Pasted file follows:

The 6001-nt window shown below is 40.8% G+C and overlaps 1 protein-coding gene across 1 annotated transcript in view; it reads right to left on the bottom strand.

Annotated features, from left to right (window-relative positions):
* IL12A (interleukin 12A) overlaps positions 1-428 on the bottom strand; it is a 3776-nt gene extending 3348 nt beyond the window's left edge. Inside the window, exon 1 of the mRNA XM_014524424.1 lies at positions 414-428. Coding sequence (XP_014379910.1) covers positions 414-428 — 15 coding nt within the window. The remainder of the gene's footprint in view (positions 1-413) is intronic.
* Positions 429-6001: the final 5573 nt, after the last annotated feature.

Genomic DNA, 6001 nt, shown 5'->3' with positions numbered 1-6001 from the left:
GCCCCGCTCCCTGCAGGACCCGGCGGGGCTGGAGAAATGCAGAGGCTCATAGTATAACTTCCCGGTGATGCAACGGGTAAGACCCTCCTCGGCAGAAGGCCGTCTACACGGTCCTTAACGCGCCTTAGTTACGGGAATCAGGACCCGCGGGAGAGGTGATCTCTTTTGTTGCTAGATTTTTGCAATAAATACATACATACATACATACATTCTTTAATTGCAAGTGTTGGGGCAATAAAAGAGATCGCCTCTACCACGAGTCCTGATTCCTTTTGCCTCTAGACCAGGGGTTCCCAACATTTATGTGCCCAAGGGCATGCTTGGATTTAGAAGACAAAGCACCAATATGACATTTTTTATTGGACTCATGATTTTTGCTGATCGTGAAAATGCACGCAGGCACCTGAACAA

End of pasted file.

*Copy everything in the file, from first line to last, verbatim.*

The 6001-nt window shown below is 40.8% G+C and overlaps 1 protein-coding gene across 1 annotated transcript in view; it reads right to left on the bottom strand.

Annotated features, from left to right (window-relative positions):
* IL12A (interleukin 12A) overlaps positions 1-428 on the bottom strand; it is a 3776-nt gene extending 3348 nt beyond the window's left edge. Inside the window, exon 1 of the mRNA XM_014524424.1 lies at positions 414-428. Coding sequence (XP_014379910.1) covers positions 414-428 — 15 coding nt within the window. The remainder of the gene's footprint in view (positions 1-413) is intronic.
* Positions 429-6001: the final 5573 nt, after the last annotated feature.

Genomic DNA, 6001 nt, shown 5'->3' with positions numbered 1-6001 from the left:
GCCCCGCTCCCTGCAGGACCCGGCGGGGCTGGAGAAATGCAGAGGCTCATAGTATAACTTCCCGGTGATGCAACGGGTAAGACCCTCCTCGGCAGAAGGCCGTCTACACGGTCCTTAACGCGCCTTAGTTACGGGAATCAGGACCCGCGGGAGAGGTGATCTCTTTTGTTGCTAGATTTTTGCAATAAATACATACATACATACATACATTCTTTAATTGCAAGTGTTGGGGCAATAAAAGAGATCGCCTCTACCACGAGTCCTGATTCCTTTTGCCTCTAGACCAGGGGTTCCCAACATTTATGTGCCCAAGGGCATGCTTGGATTTAGAAGACAAAGCACCAATATGACATTTTTTATTGGACTCATGATTTTTGCTGATCGTGAAAATGCACGCAGGCACCTGAACAA